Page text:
But I believe the answer lies within the extra line that exists in the Consumers definition for Page level metrics. One more time…

Stories generated without clicks on page content (e.g., liking the page in Timeline) are not included.

This stumped me at first, but it now makes sense. Engagement includes all clicks and all stories generated about your Page. Consumption includes all clicks, whether they result in a story or not.

Clear as mud?

This is the distinction: Engagement includes stories generated that were not the result of a click within your content. Consumption does not. As a result, Engagement is always equal or higher.

Now, this is not confirmed, but I believe the following would be examples of stories that did not result from a click on Page content:

  • User post that tags/mentions your Page and was not written on your Timeline
  • Checkin executed via mobile device without navigating to your Page
  • Liking your Page from a user generated story — not from your Page or Page content
  • ??

The example Facebook gives of “liking the page in Timeline” doesn’t clarify things for me. Whose Timeline? The Page or a user? It raises more questions than it provides answers.

And I know there are items missing from my list here since none of them are on the post level. I can’t think of a single example of a story generated from engagement with a Page post that is not the result of a click. Can you??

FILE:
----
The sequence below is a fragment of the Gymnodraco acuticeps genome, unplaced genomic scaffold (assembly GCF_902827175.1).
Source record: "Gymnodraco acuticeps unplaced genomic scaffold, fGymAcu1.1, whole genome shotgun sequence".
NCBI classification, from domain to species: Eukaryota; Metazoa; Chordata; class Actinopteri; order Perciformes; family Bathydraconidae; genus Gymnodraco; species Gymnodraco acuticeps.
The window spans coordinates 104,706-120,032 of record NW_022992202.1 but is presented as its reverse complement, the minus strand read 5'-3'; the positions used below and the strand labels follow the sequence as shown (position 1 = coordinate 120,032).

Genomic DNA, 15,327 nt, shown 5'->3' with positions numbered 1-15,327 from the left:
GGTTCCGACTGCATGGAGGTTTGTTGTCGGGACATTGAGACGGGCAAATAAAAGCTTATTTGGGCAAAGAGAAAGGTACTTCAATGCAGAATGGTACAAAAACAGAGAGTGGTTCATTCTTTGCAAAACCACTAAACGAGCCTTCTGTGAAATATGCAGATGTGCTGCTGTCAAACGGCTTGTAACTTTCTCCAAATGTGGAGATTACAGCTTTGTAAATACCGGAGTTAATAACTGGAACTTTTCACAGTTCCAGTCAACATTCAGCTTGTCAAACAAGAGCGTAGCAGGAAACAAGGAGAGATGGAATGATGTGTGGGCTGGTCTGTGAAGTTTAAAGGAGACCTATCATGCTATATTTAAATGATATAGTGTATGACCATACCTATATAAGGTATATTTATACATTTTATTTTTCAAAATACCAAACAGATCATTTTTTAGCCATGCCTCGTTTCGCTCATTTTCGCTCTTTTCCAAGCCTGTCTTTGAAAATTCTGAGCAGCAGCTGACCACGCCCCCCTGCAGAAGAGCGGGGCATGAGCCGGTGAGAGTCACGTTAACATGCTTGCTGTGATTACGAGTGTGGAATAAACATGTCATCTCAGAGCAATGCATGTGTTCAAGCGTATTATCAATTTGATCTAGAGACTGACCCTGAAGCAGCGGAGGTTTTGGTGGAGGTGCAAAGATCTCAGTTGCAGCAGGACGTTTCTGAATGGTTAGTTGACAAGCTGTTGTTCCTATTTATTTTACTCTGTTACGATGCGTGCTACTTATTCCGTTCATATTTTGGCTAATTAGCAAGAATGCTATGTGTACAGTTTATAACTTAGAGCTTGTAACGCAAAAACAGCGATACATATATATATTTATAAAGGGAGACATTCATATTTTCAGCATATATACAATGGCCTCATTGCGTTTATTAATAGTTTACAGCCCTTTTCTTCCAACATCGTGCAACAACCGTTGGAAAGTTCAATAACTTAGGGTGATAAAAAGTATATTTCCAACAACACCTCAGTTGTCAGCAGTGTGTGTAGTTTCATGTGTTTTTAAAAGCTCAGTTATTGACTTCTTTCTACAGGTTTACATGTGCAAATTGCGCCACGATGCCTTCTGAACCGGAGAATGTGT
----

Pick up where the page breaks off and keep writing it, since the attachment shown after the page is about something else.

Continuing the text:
While it certainly would be helpful to know this, we at least now understand the difference between an Engaged User and a Consumer. They are identical in that both include any click within your Page or post, whether they do or do not result in a story. The only difference is that Engaged User also includes stories that weren’t the result of a click.

So the real question is this: Why in the world are both stats necessary?

Your guess is as good as mine. But Facebook actually provides more details for Consumers and Consumptions within the exports (providing columns for Consumption types) than Engaged Users (no such detail). So it’s my belief that we need to start using the terms “Consumer” and “Consumption” to be more accurate and consistent across the board.

Reach Replacement: No More Fuzzy Metrics

The jury is out on the value of the Reach metric. Some think it’s valuable. Some even use it as a determining factor when running ads.

I think these people are crazy. Reach is a fuzzy and inexact metric that measures the number of people who may have seen your content.

But isn’t the Consumers metric what we actually want here?

We know that those who clicked anywhere within our post saw it. There is no disputing that. There is no fuzziness.

What’s nice is that this metric doesn’t only include the Storytellers (those who created a story by commenting, liking or sharing). It includes the Lurkers as well, assuming they clicked anywhere within the post.

How many people saw my post? At least X [the number of people who consumed it]. The number of total people who saw it will be higher. But this is the starting point to determine the number of people who had any interest whatsoever in my content.

From there, we can start getting creative with our metrics:

  • Consumers / Total Fans: What percentage of your Fans consumed your post?
  • Talking About This / Consumers: What percentage of Consumers created a story?
  • Stories / Consumptions: What percentage of Consumptions resulted in a story?
  • Link Clicks / Consumptions: What percentage of Consumers clicked your link?
  • Shares / Consumptions: What percentage of Consumers shared your content?

This is real data here, people. This is actionable data that means something.

My Free Insights Webinar

On March 22, I will be holding a free webinar to cover these and other advanced topics associated with Facebook Insights.